On World Oceans Day 2021, UNEP’s Clean Seas Campaign renews its global efforts to tackle marine litter and plastic pollution, now with a focus on how individuals can use both national and international laws to push for change.
The campaign aims to break humanity’s addiction to unnecessary and avoidable plastic, nearly 11 million tonnes of which end up in the ocean annually. It was launched by UNEP in 2017 to help curb the flow of marine litter and plastic waste entering lakes, waterways, and oceans. Since then, 62 member States – covering 60 per cent of the world’s coastlines – have joined the campaign with ambitious pledges and commitments.
The right to a safe, clean, healthy and sustainable environment is legally recognized in 155 countries. Actions to protect oceans and seas must include a human rights-based approach, according to UNEP’s recent report: Neglected: Environmental Justice Impacts of Marine Litter and Plastic Pollution. The actions should also build upon the obligations and responsibilities of governments and businesses under international environmental law and human rights instruments.
The Clean Seas Campaign is calling on citizens across the world to reduce their plastic footprint and speak up for their right to a healthy environment, including pollution-free oceans using the hashtags #BeatPlasticPollution for #CleanSeas.
A growing tide of pollution
Oceans produce at least 50 per cent of the planet’s oxygen, are home to most of earth’s biodiversity and provide the main source of protein for more than a billion people. They also underpin the global economy. Marine ecosystem services provide more than 60 per cent of the economic value of the global biosphere and 590 million people rely on marine fisheries and aquaculture for their livelihoods.
But, plastic pollution is posing an existential threat to marine ecosystems.
Much of the plastic originates on land and winds its way into the oceans through rivers and sewage systems. The impact on human and animal health has been worrisome – up to 90 per cent of sea birds are being found with plastic in their guts, and microplastic has been found in the placentas of unborn babies.
“Marine litter, especially plastic, could be the biggest threat to our oceans,” said Lefteris Arapakis, founder of a sustainable fishing school in Greece, and UNEP Young Champion of the Earth for 2020.
“By breaking down to microplastics, they enter the food chain while killing marine life. Marine plastic is causing irreparable damage to economies, especially in the tourism and fishing sectors,” he said.
Rights-based approach to the environment
UNEP’s ‘Neglected’ report found that the poor and marginalized are deeply impacted by marine litter and plastic pollution, threatening the full and effective enjoyment of all human rights including the rights to life, water and sanitation, food, health, housing, culture, and development.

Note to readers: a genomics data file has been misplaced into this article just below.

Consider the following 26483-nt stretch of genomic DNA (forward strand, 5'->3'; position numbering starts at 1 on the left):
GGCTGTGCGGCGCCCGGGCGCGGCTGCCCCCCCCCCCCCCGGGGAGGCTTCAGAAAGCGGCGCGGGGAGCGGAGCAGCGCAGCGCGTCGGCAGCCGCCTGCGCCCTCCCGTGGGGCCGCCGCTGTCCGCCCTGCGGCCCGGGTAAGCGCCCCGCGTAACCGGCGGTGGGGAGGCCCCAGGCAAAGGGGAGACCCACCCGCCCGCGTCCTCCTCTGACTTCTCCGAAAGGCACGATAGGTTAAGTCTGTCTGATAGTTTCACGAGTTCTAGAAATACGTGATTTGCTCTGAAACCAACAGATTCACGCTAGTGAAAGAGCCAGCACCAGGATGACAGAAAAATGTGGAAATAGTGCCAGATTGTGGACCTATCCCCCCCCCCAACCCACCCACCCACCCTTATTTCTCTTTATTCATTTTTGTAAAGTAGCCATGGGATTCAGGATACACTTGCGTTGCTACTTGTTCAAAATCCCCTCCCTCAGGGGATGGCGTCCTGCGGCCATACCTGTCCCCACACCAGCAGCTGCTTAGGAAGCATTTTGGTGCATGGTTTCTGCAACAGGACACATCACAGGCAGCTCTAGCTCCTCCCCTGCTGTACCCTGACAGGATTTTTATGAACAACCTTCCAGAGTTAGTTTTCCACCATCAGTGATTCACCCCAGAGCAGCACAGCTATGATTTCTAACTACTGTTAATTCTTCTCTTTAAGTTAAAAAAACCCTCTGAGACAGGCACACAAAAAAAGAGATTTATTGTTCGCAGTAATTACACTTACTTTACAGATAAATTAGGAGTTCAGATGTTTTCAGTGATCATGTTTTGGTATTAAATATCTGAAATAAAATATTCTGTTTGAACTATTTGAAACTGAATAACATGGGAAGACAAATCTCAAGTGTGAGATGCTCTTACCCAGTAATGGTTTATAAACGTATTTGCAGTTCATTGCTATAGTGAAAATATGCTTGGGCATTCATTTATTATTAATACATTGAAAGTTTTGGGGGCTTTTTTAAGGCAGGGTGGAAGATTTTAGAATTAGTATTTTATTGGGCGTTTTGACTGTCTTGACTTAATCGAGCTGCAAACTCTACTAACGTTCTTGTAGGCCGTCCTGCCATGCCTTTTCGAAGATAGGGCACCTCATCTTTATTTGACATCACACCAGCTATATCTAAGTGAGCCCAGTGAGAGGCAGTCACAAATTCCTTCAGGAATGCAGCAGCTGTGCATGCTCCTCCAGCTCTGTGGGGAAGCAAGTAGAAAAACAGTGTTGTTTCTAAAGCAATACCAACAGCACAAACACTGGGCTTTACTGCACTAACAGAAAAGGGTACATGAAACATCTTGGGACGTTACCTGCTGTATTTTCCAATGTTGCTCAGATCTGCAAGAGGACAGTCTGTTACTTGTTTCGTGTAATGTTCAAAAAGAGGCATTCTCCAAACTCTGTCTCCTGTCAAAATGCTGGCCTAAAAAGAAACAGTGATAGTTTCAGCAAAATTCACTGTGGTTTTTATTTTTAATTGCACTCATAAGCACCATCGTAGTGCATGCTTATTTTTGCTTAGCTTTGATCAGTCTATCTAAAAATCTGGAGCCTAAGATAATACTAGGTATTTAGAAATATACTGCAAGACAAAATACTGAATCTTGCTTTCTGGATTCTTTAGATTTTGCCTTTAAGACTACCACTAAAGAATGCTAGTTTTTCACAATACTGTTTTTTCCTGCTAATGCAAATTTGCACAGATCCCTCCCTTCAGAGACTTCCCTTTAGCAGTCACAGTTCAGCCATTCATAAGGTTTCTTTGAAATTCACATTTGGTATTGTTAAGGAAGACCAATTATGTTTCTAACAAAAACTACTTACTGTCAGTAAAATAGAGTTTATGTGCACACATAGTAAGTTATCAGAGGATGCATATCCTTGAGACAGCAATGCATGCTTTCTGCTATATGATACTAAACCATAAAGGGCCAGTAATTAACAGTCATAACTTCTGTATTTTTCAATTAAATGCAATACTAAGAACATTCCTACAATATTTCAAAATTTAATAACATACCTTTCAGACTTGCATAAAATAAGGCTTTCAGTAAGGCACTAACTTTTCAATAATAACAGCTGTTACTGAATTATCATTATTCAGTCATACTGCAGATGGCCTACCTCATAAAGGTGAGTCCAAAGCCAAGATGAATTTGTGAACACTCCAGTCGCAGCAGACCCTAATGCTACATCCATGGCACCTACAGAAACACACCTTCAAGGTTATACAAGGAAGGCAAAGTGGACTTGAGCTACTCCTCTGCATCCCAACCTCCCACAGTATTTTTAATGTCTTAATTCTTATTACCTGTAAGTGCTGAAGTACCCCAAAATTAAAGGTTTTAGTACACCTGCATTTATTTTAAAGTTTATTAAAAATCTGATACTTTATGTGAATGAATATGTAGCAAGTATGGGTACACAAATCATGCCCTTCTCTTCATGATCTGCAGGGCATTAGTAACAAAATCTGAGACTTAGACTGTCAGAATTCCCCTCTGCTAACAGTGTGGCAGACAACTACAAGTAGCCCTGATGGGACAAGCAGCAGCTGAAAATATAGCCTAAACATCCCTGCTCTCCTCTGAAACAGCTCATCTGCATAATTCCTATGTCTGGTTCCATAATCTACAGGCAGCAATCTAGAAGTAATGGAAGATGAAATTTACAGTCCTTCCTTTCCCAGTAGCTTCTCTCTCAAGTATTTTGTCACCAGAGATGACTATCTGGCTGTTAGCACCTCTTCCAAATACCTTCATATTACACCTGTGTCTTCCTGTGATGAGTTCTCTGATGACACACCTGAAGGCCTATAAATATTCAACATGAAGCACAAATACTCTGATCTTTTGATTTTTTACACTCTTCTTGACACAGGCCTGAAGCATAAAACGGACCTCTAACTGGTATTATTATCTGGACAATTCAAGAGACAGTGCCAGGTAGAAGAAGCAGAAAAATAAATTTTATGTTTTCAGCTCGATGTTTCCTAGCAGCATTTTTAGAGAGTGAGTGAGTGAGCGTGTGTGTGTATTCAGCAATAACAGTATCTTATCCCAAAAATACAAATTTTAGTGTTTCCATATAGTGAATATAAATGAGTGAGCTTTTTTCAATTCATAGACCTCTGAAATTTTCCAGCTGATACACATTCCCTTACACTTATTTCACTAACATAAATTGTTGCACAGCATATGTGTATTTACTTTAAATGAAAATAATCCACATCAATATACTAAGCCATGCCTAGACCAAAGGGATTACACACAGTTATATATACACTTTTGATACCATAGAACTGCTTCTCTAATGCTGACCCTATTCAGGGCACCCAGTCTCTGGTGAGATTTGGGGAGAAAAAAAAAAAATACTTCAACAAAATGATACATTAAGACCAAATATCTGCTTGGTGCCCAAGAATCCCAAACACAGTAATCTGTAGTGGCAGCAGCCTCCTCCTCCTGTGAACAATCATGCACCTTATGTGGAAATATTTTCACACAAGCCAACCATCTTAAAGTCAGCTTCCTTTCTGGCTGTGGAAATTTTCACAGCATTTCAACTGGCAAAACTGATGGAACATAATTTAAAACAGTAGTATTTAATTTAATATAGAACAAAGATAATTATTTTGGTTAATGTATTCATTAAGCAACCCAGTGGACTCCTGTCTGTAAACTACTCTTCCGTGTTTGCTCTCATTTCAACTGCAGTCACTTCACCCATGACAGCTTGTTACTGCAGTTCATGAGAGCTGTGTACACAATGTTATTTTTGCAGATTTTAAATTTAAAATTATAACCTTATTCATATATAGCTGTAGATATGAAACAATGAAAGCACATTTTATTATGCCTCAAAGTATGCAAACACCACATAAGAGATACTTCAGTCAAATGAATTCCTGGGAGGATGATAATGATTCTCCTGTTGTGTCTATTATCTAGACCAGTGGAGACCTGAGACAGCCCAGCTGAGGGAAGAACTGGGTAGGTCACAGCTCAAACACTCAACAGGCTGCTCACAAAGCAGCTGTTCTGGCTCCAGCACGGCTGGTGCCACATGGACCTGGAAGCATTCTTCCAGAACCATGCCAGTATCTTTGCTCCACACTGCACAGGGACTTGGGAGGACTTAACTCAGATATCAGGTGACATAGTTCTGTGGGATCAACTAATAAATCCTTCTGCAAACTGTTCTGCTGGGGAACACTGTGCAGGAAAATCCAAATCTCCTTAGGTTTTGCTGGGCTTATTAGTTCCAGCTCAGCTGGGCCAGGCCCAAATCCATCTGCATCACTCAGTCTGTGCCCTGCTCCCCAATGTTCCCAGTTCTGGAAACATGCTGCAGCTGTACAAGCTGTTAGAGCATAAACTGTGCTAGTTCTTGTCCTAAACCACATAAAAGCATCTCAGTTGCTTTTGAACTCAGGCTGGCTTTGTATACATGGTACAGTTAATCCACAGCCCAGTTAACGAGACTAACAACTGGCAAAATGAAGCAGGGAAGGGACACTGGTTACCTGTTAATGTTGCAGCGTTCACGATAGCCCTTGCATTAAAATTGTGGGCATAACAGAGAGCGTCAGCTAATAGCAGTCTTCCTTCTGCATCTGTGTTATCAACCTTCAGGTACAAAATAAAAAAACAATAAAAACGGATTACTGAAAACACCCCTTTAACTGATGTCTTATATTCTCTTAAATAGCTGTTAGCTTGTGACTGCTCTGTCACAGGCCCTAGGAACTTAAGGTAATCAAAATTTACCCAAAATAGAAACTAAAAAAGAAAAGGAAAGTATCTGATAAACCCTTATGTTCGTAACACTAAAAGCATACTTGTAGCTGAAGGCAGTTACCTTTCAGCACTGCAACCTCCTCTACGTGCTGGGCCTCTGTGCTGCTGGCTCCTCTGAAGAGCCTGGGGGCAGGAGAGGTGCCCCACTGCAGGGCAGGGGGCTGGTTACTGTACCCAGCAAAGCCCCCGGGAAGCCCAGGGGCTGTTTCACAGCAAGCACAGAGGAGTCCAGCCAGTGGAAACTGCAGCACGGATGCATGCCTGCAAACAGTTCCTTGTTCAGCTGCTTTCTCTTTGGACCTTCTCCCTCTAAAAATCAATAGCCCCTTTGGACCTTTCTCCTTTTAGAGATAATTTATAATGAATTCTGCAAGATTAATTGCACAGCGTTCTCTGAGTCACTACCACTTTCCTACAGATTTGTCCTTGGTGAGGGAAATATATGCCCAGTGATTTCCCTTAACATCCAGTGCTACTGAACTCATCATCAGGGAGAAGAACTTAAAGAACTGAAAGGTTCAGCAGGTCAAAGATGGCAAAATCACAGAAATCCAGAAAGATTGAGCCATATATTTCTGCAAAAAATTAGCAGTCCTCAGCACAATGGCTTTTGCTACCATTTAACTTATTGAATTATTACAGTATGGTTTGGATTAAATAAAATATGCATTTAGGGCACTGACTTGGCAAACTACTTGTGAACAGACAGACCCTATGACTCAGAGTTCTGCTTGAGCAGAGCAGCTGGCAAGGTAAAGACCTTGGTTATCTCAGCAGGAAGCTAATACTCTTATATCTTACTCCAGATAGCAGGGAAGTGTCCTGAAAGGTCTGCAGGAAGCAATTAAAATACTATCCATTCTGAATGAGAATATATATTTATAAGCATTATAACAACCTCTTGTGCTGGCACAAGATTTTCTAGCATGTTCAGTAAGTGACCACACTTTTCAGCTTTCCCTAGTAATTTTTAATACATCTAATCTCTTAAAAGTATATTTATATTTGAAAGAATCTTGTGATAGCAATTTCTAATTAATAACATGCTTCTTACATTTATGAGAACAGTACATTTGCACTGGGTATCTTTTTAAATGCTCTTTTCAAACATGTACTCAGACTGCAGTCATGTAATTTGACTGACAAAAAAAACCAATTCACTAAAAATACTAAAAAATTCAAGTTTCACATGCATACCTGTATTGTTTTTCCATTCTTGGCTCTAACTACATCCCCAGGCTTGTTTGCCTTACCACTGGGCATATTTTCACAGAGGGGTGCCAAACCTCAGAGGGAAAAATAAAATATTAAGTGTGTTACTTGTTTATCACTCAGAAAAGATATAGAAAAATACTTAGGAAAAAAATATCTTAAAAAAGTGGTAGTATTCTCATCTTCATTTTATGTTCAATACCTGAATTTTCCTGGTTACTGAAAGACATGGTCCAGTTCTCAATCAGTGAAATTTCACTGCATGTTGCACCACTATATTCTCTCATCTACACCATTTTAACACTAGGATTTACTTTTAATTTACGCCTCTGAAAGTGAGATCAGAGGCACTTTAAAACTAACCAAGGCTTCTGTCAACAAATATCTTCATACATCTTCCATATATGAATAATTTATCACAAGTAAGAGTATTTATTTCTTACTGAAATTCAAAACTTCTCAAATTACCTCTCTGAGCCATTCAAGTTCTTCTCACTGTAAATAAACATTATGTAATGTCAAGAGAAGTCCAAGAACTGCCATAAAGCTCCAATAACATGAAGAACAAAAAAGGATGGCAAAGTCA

In recent years, human rights have played a central role in advocacy on climate change, with people turning to courts to fight for their right to a safe, clean, healthy and sustainable environment.
UNEP and the Clean Seas Campaign are pursuing their work in this field, making the link between the right to a healthy environment and how safe, plastic-free oceans will contribute towards its realization.
The campaign against marine litter and plastic pollution
Starting on World Environment Day 2021, individuals, groups, governments, businesses and organizations can also join forces in the UN Decade on Ecosystem Restoration, a global movement to prevent, halt and reverse ecosystem degradation.
Over the course of the next year, the Clean Seas Campaign aims to highlight innovative steps that governments, businesses, civil society and individuals are taking to reduce plastic waste and to prevent it from entering the marine environment while building on their obligations and duties in environmental and human rights law.
“It’s our hope that politicians cannot but appreciate the resolve from several actors to turn the tide on plastic and come together in a global action,” said Leticia Carvalho, Head of Marine and Freshwater at UNEP.
The Clean Seas Campaign is part of UNEP’s broader work on plastic pollution. In 2018, UNEP joined forces with the Ellen MacArthur Foundation on the Global Commitment to the New Plastics Economy. The agreement unites private and public sector leaders to pursue circular economies around plastics. This would involve new products and business models, as well as enhanced recycling and composting systems. To date, it has 500 signatories, including plastics producers, financial institutions and governments.